No scene in the Old Testament characterizes the Israelites’ frequent apostasy more vividly than the Golden Calf incident in Exodus. Like so many other biblical stories, however, this tale reveals a complicated history of development and other problems that render its intent ambiguous.
The Golden Calf story does not stand in isolation, for 1 Kings tells a very similar story about the creation of two golden calves by king Jeroboam, and there are additional references to the golden calves in Hosea, Psalms, Deuteronomy, and elsewhere. The two incidents appear to be related, but how exactly?
The situation becomes more complicated still when we bringing historical and archaeological evidence. Having skimmed several dozen books and articles that discuss the golden calves of Exodus and 1 Kings, I will attempt to summarize the most widespread academic views. Read More »
The God of Israel is referred to by a number of names in the Old Testament. The two most significant are “El” (with its variants) and “Yahweh”. Thanks in large part to the religious libraries uncovered among the ruins of Ugarit, a Bronze Age city-state to the north of Israel, we now know a great deal about El as a distinct Canaanite deity who was regarded as the most high god in Ugarit, as he would be later in Israel.
It is generally understood that the cults dedicated to Yahweh and El originated independently of each other before their eventual merger — a process still not completed when much of the Old Testament was written. But determining how Yahweh came to be the patron deity of Israel and Judah is not so simple. The lack of archaeological evidence has required Bible scholars to rely mostly on the text of the Bible itself.
The theory known as the Kenite hypothesis is one that has been around since the 19th century, initially proposed by the theologian F. W. Ghillany in 1862. According to this view, Yahweh was originally the God of the Kenite tribe prior to the Israelite settlement of Canaan. The Kenite hypothesis lost momentum as modern biblical studies undermined some of its key premises, but it seems to be making a comeback thanks to newer findings and a reassessment of the biblical texts.Read More »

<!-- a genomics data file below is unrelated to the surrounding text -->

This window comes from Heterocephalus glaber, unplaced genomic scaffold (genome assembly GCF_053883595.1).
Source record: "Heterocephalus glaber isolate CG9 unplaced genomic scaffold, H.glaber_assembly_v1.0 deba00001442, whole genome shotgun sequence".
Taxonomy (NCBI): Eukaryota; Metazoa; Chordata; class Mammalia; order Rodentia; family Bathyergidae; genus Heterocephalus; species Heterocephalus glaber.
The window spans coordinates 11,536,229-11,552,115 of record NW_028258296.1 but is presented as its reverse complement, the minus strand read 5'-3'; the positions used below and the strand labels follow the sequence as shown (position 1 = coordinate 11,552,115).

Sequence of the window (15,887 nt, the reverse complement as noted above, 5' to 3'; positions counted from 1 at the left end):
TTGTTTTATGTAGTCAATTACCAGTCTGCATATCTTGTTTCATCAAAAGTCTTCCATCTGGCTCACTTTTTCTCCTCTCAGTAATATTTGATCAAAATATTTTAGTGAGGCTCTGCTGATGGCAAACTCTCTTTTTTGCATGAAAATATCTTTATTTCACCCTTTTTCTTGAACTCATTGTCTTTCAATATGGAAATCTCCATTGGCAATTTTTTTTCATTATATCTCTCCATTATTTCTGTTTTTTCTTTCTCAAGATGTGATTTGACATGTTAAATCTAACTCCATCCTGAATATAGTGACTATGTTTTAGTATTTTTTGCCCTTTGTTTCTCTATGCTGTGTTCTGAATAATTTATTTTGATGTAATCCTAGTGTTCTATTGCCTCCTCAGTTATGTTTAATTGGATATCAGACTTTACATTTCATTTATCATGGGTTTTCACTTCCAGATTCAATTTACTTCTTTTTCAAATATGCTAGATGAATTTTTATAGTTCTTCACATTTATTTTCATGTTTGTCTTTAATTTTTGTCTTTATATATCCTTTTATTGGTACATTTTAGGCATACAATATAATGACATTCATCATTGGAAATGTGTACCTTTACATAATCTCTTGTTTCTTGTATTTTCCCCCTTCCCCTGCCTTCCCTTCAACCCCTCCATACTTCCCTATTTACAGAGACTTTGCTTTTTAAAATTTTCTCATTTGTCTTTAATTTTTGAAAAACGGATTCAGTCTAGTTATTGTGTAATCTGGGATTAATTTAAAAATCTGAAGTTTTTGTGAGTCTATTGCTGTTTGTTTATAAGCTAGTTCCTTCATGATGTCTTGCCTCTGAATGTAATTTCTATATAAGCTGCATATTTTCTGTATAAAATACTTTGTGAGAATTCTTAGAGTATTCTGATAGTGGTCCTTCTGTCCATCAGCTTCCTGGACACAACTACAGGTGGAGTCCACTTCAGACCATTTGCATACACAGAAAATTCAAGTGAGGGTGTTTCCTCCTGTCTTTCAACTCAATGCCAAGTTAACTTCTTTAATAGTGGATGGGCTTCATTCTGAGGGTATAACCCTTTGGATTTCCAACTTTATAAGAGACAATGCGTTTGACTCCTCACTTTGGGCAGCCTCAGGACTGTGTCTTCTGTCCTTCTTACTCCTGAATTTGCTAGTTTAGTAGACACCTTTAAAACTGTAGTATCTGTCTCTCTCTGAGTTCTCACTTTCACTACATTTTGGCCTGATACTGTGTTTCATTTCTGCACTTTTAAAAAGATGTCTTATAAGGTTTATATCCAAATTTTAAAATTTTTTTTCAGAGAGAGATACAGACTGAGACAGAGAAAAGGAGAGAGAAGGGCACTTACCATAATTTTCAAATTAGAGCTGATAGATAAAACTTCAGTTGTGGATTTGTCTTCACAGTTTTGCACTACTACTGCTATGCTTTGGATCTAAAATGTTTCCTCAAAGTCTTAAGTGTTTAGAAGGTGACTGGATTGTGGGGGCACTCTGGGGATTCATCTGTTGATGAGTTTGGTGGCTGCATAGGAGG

The Old Testament is full of names used to describe various ethnic groups of the Promised Land and the lands they occupy. Some of these names are well-attested from other archaeological and historical sources; others are obscure and remain a mystery to this day.
Throughout the Pentateuch and historical books, the Promised Land is frequently referred to as Canaan, and its non-Israelite inhabitants as Canaanites. Other terms used fairly often for the land’s indigenous inhabitants, though less frequently than “Canaanite”, are “Amorite” and “Hittite”.
What, in historical terms, was a Canaanite, a Hittite, an Amorite? How did ancient sources outside the Bible use these labels, and what comparisons can we draw with the Bible? The answers may help us to understand the times and places in which the biblical authors wrote, as well as the idealogical framework they were working from.Read More »